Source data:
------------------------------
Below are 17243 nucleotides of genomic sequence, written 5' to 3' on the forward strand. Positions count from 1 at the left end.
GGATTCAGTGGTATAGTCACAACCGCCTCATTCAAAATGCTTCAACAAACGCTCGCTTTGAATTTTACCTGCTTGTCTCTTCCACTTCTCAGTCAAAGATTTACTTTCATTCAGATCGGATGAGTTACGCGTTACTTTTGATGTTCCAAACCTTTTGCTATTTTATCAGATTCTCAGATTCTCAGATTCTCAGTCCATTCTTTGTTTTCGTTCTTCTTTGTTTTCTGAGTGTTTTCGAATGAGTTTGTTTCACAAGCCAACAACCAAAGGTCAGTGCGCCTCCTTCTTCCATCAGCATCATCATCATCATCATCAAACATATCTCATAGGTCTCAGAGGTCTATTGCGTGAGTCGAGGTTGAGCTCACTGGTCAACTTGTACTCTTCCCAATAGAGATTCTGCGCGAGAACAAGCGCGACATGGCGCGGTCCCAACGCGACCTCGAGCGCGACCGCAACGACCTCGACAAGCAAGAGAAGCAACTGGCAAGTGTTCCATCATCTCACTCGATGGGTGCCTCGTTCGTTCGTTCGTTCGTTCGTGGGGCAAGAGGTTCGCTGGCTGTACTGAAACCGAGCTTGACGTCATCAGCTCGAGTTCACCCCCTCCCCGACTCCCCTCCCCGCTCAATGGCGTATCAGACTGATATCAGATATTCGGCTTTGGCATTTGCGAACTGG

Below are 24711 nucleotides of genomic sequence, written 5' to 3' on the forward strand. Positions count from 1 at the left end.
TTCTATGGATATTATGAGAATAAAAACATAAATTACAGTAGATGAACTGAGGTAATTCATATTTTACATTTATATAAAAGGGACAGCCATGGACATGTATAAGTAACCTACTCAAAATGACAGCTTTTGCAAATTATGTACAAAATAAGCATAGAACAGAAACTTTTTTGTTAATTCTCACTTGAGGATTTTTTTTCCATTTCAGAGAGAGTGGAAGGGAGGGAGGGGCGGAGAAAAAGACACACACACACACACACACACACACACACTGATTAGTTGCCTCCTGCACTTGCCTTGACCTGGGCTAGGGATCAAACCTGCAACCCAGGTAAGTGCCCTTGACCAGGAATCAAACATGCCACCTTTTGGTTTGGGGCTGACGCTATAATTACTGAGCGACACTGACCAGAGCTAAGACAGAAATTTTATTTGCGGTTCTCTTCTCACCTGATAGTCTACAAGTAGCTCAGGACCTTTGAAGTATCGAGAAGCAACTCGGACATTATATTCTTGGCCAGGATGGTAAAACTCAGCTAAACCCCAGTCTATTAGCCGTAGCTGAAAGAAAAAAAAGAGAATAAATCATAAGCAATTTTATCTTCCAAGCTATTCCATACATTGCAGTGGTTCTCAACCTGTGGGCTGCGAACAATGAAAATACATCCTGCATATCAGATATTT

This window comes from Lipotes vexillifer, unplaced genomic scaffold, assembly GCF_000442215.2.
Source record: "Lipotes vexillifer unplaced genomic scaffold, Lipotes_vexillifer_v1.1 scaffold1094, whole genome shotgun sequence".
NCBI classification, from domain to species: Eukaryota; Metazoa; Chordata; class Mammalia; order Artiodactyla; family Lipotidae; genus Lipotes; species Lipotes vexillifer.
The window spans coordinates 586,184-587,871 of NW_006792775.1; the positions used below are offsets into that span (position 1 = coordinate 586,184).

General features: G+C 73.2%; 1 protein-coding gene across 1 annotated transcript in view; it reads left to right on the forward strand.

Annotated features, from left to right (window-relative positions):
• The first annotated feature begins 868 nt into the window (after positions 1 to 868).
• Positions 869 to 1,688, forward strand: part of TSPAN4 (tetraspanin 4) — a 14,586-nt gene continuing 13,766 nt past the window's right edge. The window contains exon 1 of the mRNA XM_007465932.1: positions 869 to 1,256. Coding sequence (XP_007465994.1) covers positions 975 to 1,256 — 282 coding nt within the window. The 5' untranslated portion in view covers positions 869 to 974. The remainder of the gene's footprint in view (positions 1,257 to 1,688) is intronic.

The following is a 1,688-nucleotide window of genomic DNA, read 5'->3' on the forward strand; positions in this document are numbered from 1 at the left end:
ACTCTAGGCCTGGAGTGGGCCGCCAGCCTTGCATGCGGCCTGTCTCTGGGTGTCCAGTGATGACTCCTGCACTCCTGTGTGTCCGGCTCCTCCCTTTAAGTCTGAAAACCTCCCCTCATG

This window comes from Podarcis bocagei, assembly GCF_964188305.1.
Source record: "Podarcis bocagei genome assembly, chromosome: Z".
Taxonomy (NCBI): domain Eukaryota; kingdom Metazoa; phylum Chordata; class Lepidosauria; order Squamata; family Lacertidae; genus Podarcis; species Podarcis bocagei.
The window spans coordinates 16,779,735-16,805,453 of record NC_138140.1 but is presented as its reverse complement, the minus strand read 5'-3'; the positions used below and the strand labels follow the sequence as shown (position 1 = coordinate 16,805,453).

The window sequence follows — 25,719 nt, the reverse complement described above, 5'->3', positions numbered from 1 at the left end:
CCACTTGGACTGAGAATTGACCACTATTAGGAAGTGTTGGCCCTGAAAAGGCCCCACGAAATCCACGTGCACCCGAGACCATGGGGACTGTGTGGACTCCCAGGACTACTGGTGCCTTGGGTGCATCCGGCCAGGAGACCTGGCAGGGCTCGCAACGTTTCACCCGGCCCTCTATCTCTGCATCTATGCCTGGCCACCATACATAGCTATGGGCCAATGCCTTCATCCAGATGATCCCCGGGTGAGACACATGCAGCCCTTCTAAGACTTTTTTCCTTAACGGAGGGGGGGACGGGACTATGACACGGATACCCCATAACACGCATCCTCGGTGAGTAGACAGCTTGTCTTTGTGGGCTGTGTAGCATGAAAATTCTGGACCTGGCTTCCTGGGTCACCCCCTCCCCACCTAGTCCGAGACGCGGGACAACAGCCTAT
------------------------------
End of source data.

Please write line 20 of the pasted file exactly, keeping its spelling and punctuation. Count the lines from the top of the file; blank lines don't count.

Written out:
CCACTTGGACTGAGAATTGACCACTATTAGGAAGTGTTGGCCCTGAAAAGGCCCCACGAAATCCACGTGCACCCGAGACCATGGGGACTGTGTGGACTCCCAGGACTACTGGTGCCTTGGGTGCATCCGGCCAGGAGACCTGGCAGGGCTCGCAACGTTTCACCCGGCCCTCTATCTCTGCATCTATGCCTGGCCACCATACATAGCTATGGGCCAATGCCTTCATCCAGATGATCCCCGGGTGAGACACATGCAGCCCTTCTAAGACTTTTTTCCTTAACGGAGGGGGGGACGGGACTATGACACGGATACCCCATAACACGCATCCTCGGTGAGTAGACAGCTTGTCTTTGTGGGCTGTGTAGCATGAAAATTCTGGACCTGGCTTCCTGGGTCACCCCCTCCCCACCTAGTCCGAGACGCGGGACAACAGCCTAT